In the long term, businesses will save time and money by using our solution. Consider the costs of the Sanitizer solution to be the initial $3500 for the unit and maintenance on the UV-C LEDs (around $1200 every 13 years) and replacement of the conveyor belt. Over a twenty-year period for a grocery store with five checkout counters, the store will spend roughly $28,000 on the UV-C Sanitizer systems compared to $40,000 on chemical cleaners .

      The most readily available and widely used alternative are chemical cleaners. If the current use rate of chemical cleaners holds, our system will save over $10,000 for a twenty-year period with only 5 checkout counters. However, expecting the current use rate to hold is unrealistic as the pandemic fades. From our team’s research the pandemic could continue for another year, but we believe the stigma of germs and the need of stakeholders to feel “sanitary” will continue for many years going forward. Our solution will be just as effective once the pandemic ends and should be a great way to make customers feel safe for many years.

    • Thanks for the questions Yosef,
      The time of exposure is sufficient to make objects safer to handle by the worker. The surfaces exposed to the UV light are the points that the worker can grab and manipulate to scan them. The calculations for the dosage were derived to the belt surface it’s self, any object on the belt will be exposed to a higher dosage as they are closer to the emitters. The aluminum provides a great reflective surface to dose the outer edges. Validating the UV with a test would yield the best arrangement of LEDs to provide the best coverage and yield data on dosage on the sides. The bottoms of the objects will not be dosed.

      Airborne viruses are suspended in small water droplets, while they transmitted through respiration they also can enter the body through touching the face with contaminated hands. SARS-COV-2 can live on many surfaces for up to 72 hours, coming in contact with an contaminated surface can result in an infection if the individual isn’t the best at disinfecting their hands and or touching their face. Mask provide protection from the airborne vector, the sanitiser can help with the contact contamination vector.

  3. Dear all,

    Good demo of working prototype and good concept.

    A few questions…

    1) Do your costs include re-configuration of existing conveyor systems like in grocery stores, airport baggage claim and TSA stations?

    2) If not to question #1, what would you anticipate a cost to reconfigure one King Super? Would these added cost still make it beneficial?

    3) I know you have been asked about time of exposure needed. Can you expand on the min/max length of the box and speed of conveyor belt to accommodate the exposure time. Would these sizes be able to be retro fitted into check out lines, etc.??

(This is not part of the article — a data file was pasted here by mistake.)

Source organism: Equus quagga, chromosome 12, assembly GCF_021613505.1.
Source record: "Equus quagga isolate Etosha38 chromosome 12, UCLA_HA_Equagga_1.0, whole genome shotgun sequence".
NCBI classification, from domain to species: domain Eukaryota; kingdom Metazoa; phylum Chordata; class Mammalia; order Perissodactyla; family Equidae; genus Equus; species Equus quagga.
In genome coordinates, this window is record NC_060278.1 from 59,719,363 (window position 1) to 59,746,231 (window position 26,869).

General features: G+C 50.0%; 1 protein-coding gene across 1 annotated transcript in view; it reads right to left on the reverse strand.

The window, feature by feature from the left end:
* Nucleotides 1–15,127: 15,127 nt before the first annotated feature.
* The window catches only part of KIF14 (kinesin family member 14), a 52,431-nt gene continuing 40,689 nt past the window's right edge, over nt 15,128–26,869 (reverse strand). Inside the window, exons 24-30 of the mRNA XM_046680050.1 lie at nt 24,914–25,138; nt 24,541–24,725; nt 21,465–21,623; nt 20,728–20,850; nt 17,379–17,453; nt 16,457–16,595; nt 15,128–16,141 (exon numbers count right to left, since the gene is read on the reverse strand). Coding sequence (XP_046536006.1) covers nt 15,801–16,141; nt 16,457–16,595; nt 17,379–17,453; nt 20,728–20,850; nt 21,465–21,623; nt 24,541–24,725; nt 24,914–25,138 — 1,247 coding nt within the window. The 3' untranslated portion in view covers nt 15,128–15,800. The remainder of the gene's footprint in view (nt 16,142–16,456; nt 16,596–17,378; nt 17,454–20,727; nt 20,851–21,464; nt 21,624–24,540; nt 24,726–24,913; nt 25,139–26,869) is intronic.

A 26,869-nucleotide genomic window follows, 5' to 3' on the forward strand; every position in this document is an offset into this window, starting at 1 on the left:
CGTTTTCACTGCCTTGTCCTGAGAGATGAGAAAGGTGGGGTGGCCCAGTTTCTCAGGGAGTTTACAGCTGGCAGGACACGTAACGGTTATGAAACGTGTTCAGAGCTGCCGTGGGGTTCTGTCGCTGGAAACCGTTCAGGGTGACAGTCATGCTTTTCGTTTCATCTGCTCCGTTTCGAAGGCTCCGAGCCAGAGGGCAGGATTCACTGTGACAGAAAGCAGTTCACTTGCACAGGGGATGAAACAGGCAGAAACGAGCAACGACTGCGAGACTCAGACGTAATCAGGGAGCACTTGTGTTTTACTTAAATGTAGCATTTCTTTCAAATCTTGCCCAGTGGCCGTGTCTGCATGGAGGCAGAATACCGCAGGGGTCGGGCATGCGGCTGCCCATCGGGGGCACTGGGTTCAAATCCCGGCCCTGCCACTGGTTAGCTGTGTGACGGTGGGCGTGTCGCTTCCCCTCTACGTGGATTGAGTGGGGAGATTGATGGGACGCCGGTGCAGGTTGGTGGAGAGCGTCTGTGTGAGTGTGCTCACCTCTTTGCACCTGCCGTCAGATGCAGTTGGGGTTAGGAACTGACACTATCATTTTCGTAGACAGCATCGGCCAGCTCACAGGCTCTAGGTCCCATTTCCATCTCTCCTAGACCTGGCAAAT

• Thank you for your response.

      Could you describe for me where it would be placed in a King Super? The one I go to has no space prior to the cashier. The grocery cart is right next to the cashier. The only conveyer belt is after the cashier. This would help clean the groceries bought but not help the cashiers. Am I understanding this correctly?

      • Thank you for the follow up!
        There are many different layouts of how the cash registers are arranged, however many are set up with about 6 to 8 feet of conveyor belt that’s around 18″ wide before the items get to the clerk running the register. The placement of exit of the unit would be around a foot before items reach the clerk and end of conveyor.

      • Thank you for your thoughtful responses!

    • Thank you for the question Bridget,
      The minimum length of the box is the presented configuration at a height of 2 feet from the conveyor belt to achieve the targeted 52 J/m^2. Units that would be taller need a longer footprint to achieve those power levels at the total distance. The speed of the belt also is dependent on the size of the housing and number of emitters, so a fast belt for moving cargo/luggage would need to be longer due to the time that the UV has a chance to expose effectively. The dimensions of 2 feet tall, 18 inches wide, and 2 feet long are measured to be retrofitted at the typical Kroger store, with a belt moving around 65 ft/s the UV exposes items on it for around 2 seconds. So, a larger model would require more UV light, which would raise the cost according to how drastic the increase in size is.

  4. Thanks for the questions!
    In regards to question 1 and 2 we would have to re-configure the cost only based on labor needed for initialization. We estimate that this would add around an extra $100. Since this additional cost is pretty minuscule this additional cost would still make it beneficial. In terms of re-configuring the dimensions of the system, it wouldn’t have a big impact on the actual cost of the unit because we designed our original unit to fit on basic conveyor belts which would mean that the new dimensions wouldn’t be too different for a user like King Soopers.